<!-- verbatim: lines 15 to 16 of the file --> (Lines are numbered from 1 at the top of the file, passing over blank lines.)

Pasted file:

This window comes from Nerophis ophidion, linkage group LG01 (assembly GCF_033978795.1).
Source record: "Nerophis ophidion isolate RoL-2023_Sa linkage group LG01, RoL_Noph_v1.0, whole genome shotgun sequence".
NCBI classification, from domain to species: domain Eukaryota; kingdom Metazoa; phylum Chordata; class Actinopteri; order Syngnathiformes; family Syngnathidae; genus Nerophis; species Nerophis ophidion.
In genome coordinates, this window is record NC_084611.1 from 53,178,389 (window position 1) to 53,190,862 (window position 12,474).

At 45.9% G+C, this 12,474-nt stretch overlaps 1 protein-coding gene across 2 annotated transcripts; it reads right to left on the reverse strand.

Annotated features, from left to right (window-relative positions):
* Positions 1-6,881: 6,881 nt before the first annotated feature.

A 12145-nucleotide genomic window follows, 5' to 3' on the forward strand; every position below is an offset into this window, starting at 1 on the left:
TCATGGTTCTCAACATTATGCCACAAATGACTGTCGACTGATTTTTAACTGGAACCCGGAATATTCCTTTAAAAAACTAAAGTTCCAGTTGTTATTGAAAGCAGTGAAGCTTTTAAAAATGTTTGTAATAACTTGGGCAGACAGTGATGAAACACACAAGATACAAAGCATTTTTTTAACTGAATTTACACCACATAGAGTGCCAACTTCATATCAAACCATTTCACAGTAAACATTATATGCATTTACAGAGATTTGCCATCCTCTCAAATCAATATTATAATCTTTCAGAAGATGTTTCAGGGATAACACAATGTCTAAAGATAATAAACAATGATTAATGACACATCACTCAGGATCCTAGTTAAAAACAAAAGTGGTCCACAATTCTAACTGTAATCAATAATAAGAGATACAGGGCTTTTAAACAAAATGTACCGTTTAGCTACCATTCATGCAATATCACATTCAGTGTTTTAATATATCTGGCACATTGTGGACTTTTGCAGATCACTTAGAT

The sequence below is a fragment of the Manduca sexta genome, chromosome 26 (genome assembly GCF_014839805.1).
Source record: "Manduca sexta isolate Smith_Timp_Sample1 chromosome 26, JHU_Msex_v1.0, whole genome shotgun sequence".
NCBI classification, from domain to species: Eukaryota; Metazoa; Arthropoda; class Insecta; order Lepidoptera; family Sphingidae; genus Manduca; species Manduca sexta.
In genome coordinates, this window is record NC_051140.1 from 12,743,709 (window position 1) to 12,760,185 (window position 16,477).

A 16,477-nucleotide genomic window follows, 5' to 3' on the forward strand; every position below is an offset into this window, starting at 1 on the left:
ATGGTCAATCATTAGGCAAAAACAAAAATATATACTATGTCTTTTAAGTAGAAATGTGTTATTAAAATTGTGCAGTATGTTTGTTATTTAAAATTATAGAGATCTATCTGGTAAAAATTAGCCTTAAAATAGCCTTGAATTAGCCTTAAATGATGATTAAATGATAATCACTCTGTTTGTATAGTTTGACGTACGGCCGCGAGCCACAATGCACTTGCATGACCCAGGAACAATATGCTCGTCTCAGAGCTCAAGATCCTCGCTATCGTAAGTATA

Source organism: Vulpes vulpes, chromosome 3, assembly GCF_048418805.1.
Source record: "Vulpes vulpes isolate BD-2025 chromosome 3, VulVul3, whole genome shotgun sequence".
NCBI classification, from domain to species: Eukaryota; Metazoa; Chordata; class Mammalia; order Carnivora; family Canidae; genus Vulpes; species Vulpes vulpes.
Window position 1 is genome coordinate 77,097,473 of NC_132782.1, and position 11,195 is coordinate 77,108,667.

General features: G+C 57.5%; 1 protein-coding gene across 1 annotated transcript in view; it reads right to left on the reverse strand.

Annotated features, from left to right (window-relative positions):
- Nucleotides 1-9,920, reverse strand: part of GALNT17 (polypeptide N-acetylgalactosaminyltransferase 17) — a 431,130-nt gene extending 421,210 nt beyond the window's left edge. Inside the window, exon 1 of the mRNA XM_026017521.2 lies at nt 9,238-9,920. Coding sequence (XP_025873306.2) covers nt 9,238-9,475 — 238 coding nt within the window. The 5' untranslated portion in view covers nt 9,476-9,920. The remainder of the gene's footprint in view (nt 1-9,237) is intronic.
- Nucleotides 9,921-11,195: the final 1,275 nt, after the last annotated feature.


ATGGTCAATCATTAGGCAAAAACAAAAATATATACTATGTCTTTTAAGTAGAAATGTGTTATTAAAATTGTGCAGTATGTTTGTTATTTAAAATTATAGAGATCTATCTGGTAAAAATTAGCCTTAAAATAGCCTTGAATTAGCCTTAAATGATGATTAAATGATAATCACTCTGTTTGTATAGTTTGACGTACGGCCGCGAGCCACAATGCACTTGCATGACCCAGGAACAATATGCTCGTCTCAGAGCTCAAGATCCTCGCTATCGTAAGTATA

Source organism: Vulpes vulpes, chromosome 3, assembly GCF_048418805.1.